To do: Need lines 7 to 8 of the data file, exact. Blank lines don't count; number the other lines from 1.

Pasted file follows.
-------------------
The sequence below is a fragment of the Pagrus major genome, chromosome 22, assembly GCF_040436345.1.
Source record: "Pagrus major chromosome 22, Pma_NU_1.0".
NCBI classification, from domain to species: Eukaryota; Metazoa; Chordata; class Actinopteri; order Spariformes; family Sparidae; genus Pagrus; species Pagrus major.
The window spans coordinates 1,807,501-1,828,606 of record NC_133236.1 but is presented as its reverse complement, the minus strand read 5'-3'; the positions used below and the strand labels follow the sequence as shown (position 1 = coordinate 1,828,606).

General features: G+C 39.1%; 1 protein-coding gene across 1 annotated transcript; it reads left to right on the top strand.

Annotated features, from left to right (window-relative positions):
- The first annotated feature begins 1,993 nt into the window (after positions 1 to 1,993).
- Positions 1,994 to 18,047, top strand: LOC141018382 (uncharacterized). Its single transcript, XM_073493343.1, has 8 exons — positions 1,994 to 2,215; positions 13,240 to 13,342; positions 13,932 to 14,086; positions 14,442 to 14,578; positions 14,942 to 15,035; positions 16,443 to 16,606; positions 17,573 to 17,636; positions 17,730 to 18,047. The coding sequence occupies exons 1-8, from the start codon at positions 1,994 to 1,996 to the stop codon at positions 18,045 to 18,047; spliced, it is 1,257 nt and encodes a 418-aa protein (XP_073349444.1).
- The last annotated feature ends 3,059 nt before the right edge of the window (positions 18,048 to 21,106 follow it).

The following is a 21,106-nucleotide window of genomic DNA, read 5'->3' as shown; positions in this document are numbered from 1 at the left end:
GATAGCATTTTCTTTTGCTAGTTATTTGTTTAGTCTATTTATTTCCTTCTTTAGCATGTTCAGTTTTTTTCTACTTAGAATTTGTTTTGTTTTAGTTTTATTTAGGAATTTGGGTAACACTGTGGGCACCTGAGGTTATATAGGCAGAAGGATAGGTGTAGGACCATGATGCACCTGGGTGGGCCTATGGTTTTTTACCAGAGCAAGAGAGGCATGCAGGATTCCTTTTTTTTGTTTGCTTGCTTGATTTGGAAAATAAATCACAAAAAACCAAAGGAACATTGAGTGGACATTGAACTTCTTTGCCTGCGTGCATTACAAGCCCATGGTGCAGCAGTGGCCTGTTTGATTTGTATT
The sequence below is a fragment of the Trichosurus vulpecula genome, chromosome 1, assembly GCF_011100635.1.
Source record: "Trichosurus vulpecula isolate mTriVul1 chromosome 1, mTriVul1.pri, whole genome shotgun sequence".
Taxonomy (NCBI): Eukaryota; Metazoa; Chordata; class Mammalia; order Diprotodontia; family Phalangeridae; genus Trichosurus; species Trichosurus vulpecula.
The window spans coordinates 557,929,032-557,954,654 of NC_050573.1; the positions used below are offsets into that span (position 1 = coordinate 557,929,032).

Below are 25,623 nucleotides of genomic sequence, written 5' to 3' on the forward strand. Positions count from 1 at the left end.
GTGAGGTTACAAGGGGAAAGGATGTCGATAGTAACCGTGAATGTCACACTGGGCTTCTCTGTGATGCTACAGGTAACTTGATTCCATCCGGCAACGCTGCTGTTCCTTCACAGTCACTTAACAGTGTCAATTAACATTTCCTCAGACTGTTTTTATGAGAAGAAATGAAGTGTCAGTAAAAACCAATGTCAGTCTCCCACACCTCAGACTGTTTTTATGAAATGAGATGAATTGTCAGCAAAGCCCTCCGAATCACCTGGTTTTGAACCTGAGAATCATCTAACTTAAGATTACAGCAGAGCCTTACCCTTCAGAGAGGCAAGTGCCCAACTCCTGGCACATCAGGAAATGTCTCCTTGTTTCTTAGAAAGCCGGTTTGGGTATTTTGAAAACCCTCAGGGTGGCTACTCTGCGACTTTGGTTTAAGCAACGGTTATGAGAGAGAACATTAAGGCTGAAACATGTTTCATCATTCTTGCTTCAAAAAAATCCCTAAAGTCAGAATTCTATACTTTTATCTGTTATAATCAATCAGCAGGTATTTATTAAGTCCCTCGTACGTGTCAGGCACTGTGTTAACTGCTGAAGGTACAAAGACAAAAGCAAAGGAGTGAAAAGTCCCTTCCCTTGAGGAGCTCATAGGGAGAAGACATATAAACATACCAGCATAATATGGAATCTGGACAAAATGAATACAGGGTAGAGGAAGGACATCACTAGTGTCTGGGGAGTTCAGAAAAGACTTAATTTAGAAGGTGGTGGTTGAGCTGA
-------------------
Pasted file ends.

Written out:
- The first annotated feature begins 1,993 nt into the window (after positions 1 to 1,993).
- Positions 1,994 to 18,047, top strand: LOC141018382 (uncharacterized). Its single transcript, XM_073493343.1, has 8 exons — positions 1,994 to 2,215; positions 13,240 to 13,342; positions 13,932 to 14,086; positions 14,442 to 14,578; positions 14,942 to 15,035; positions 16,443 to 16,606; positions 17,573 to 17,636; positions 17,730 to 18,047. The coding sequence occupies exons 1-8, from the start codon at positions 1,994 to 1,996 to the stop codon at positions 18,045 to 18,047; spliced, it is 1,257 nt and encodes a 418-aa protein (XP_073349444.1).